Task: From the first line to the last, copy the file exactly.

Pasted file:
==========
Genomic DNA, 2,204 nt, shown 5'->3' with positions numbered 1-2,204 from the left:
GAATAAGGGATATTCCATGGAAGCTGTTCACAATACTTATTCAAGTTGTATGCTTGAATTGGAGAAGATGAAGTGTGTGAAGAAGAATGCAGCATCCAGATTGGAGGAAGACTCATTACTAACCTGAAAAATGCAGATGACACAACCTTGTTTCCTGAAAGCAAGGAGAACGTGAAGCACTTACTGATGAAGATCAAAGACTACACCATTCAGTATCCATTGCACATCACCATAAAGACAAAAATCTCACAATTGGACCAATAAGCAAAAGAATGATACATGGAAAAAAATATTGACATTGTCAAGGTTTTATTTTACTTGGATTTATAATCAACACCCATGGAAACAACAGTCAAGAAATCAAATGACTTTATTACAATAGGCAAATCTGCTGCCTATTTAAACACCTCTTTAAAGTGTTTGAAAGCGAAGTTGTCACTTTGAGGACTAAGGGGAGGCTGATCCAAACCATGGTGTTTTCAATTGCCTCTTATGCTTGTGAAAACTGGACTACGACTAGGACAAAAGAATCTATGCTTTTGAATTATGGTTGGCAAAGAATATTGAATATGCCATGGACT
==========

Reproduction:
Genomic DNA, 2,204 nt, shown 5'->3' with positions numbered 1-2,204 from the left:
GAATAAGGGATATTCCATGGAAGCTGTTCACAATACTTATTCAAGTTGTATGCTTGAATTGGAGAAGATGAAGTGTGTGAAGAAGAATGCAGCATCCAGATTGGAGGAAGACTCATTACTAACCTGAAAAATGCAGATGACACAACCTTGTTTCCTGAAAGCAAGGAGAACGTGAAGCACTTACTGATGAAGATCAAAGACTACACCATTCAGTATCCATTGCACATCACCATAAAGACAAAAATCTCACAATTGGACCAATAAGCAAAAGAATGATACATGGAAAAAAATATTGACATTGTCAAGGTTTTATTTTACTTGGATTTATAATCAACACCCATGGAAACAACAGTCAAGAAATCAAATGACTTTATTACAATAGGCAAATCTGCTGCCTATTTAAACACCTCTTTAAAGTGTTTGAAAGCGAAGTTGTCACTTTGAGGACTAAGGGGAGGCTGATCCAAACCATGGTGTTTTCAATTGCCTCTTATGCTTGTGAAAACTGGACTACGACTAGGACAAAAGAATCTATGCTTTTGAATTATGGTTGGCAAAGAATATTGAATATGCCATGGACT